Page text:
Electric water heaters also have the added value (which can be significant) of being demand responsive–leveling out the supply/demand cycles of the electric grid.  Heating water is responsible for about a quarter  of the state’s residential energy use and electric water heaters can be programmed to draw energy only during peak solar generation, storing that energy through the evening when electricity demand is greatest.(7,8)

Current Barriers to Electrification

While the state has set ambitious goals for reducing GHGs, several specific energy policies are in conflict.  The assumptions for title 24 energy performance analysis still favor gas space and water heating. Retail prices for gas do not reflect the GHG emissions of gas compared to electricity, or the grid benefits of flexible electric loads like electric water heaters.  And finally, state regulations prevent utilities from offering rebates under the state energy efficiency program when switching from gas to electric fuel.(9)  There are a variety of reasons for these conflicting policies, however they give the impression that using gas is better for the environment than electricity.

There are many challenges for energy providers to switching from fossil fuels to renewably generated electricity, such as energy storage.  However, solutions are also being developed at the same dizzying pace that renewables are being added.  These concerns should not obscure the significant improvements that have already been made in the electricity supply and the importance of shifting building operation from gas to electricity.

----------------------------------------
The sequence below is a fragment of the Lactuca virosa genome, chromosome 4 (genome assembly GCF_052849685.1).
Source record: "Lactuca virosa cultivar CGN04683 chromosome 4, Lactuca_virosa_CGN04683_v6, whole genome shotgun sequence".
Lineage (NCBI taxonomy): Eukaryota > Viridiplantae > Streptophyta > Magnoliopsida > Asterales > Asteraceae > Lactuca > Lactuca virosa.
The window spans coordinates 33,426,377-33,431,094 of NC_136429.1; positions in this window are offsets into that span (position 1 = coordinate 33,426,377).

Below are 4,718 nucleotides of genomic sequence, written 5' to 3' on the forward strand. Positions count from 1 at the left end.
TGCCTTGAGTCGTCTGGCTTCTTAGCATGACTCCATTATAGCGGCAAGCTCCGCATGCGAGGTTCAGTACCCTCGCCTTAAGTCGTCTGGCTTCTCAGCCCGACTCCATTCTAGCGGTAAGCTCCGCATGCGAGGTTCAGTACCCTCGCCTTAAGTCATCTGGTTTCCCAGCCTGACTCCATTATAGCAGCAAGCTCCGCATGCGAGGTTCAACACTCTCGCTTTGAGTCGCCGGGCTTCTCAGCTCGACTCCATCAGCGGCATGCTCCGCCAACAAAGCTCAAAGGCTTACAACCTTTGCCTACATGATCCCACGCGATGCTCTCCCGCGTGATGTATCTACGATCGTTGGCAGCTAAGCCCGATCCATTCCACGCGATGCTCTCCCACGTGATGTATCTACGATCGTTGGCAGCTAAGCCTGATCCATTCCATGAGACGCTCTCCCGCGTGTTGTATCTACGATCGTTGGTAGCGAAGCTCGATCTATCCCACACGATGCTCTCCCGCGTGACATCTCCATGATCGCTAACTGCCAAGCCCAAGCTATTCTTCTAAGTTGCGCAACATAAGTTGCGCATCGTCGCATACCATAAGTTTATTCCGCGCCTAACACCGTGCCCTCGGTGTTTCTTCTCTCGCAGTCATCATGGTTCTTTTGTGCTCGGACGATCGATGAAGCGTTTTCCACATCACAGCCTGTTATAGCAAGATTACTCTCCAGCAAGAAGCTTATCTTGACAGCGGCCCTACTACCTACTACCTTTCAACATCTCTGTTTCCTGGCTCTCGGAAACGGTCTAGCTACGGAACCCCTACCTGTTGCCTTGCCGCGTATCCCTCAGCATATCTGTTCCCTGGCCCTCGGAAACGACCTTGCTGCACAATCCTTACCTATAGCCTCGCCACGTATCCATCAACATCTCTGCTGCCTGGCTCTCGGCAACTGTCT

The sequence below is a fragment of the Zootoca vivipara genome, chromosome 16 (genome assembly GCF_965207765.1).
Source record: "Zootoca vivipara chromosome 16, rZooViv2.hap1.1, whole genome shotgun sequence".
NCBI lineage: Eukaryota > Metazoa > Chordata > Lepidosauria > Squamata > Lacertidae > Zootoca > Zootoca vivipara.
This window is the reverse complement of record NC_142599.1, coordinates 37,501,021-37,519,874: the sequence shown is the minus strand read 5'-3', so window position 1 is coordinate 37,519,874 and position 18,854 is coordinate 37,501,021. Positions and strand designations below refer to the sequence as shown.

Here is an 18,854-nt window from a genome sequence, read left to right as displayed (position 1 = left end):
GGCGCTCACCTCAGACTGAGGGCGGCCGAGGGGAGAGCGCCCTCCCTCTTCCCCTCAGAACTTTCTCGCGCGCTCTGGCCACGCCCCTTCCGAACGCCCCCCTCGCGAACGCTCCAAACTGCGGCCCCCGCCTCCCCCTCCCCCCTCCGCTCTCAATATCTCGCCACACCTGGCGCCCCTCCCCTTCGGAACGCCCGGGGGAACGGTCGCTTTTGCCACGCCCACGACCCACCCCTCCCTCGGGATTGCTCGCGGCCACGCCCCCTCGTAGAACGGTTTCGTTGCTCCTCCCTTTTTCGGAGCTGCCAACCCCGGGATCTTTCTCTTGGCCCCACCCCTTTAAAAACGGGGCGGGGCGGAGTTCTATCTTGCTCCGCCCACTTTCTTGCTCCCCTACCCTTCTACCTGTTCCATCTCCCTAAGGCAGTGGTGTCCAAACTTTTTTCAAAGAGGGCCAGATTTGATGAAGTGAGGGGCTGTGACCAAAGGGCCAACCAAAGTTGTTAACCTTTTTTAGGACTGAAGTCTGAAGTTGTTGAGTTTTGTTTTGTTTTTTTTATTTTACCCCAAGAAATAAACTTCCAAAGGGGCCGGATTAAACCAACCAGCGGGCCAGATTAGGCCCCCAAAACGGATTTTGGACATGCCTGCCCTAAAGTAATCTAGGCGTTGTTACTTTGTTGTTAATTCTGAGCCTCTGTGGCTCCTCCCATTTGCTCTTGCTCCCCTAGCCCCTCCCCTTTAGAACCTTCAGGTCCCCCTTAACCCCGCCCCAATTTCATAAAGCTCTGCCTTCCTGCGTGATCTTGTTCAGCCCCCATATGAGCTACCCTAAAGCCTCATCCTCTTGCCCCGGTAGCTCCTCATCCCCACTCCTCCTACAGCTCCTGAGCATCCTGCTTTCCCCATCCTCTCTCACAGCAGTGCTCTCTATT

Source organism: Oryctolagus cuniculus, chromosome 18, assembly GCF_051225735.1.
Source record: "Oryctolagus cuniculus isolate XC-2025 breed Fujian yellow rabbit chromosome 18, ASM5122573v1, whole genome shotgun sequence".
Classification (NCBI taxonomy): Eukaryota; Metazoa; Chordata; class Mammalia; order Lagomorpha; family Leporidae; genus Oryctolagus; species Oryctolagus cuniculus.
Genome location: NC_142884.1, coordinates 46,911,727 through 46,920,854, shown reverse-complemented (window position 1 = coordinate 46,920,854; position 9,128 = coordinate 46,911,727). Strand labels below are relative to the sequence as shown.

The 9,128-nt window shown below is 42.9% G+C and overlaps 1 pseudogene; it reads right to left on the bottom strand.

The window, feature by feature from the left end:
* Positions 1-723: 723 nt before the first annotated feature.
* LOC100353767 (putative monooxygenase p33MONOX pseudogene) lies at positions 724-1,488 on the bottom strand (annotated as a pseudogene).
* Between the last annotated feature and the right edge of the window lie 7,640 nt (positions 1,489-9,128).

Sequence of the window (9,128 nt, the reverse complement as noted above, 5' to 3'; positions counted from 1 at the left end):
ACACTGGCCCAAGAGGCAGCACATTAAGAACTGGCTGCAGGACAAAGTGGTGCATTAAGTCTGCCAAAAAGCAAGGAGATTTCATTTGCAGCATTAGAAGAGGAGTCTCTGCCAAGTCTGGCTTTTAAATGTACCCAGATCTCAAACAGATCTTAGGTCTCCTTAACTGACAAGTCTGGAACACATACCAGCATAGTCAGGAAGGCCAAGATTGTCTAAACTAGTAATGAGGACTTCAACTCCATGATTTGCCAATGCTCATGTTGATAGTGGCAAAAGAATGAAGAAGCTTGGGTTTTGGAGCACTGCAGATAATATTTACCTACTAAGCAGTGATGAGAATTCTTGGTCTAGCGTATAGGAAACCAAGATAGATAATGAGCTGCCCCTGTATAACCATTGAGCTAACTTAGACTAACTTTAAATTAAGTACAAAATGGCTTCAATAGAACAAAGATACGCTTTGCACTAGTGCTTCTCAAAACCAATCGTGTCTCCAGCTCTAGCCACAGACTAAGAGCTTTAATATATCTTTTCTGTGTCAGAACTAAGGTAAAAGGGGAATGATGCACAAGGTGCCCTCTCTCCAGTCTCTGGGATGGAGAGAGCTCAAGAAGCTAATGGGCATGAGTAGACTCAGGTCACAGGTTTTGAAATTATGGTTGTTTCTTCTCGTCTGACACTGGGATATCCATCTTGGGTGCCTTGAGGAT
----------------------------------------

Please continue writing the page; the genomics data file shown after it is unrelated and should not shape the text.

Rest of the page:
The Path Forward

Building operation accounts for approximately 40% of the greenhouse gas emissions in the United States.  Shifting to all electric operation is an essential part of lowering that percentage and returning to a healthy climate.

Notes

  1.     “Deep carbon reductions in California require electrification and integration across economic sectors,” Max Wei, etc. Environ. Res. Lett. 8 (2013) 014038 (10pp) http://iopscience.iop.org/article/10.1088/1748-9326/8/1/014038/meta
  2.     California Renewables Portfolio Standard, Current Renewables Procurement Status, CPUC http://www.cpuc.ca.gov/renewables/
  3.     Greenhouse Gas Emissions Factors:  Guidance for PG&E Customers, November 2015 show GHG emissions per MWh of electricity dropped from 620 lbs of CO2 in 2003 to an estimated 349 in 2017.  The guidance projects GHG emissions to continue to drop to 290 lbs in 2020.
  4.    CARB and CPUC Joint Staff Report, January 2017 http://docs.cpuc.ca.gov/PublishedDocs/Efile/G000/M172/K518/172518969.PDF
  5.     Sanden CO2 heat pump water heaters https://www.sandenwaterheater.com//
  6.     Under the Kigali Agreement of November 2016 countries and corporations globally agreed to a phase out of all refrigerants with high global warming potential.
  7.    Energy use: https://www.eia.gov/consumption/residential/reports/2009/state_briefs/pdf/ca.pdf
  8.    Gurlaskie G., Duke Energy, Feb. 2017, Heat Pump Water Heaters for Demand Response http://aceee.org/sites/default/files/pdf/conferences/hwf/2017/Gurlaskie_Session7A_HWF17_2.28.17.pdf
  9.     “The Role of Electrification in Achieving Long-term Climate Goals for the U.S.” by Rachel Golden,  June 2016, UC Berkeley Energy and Resources Group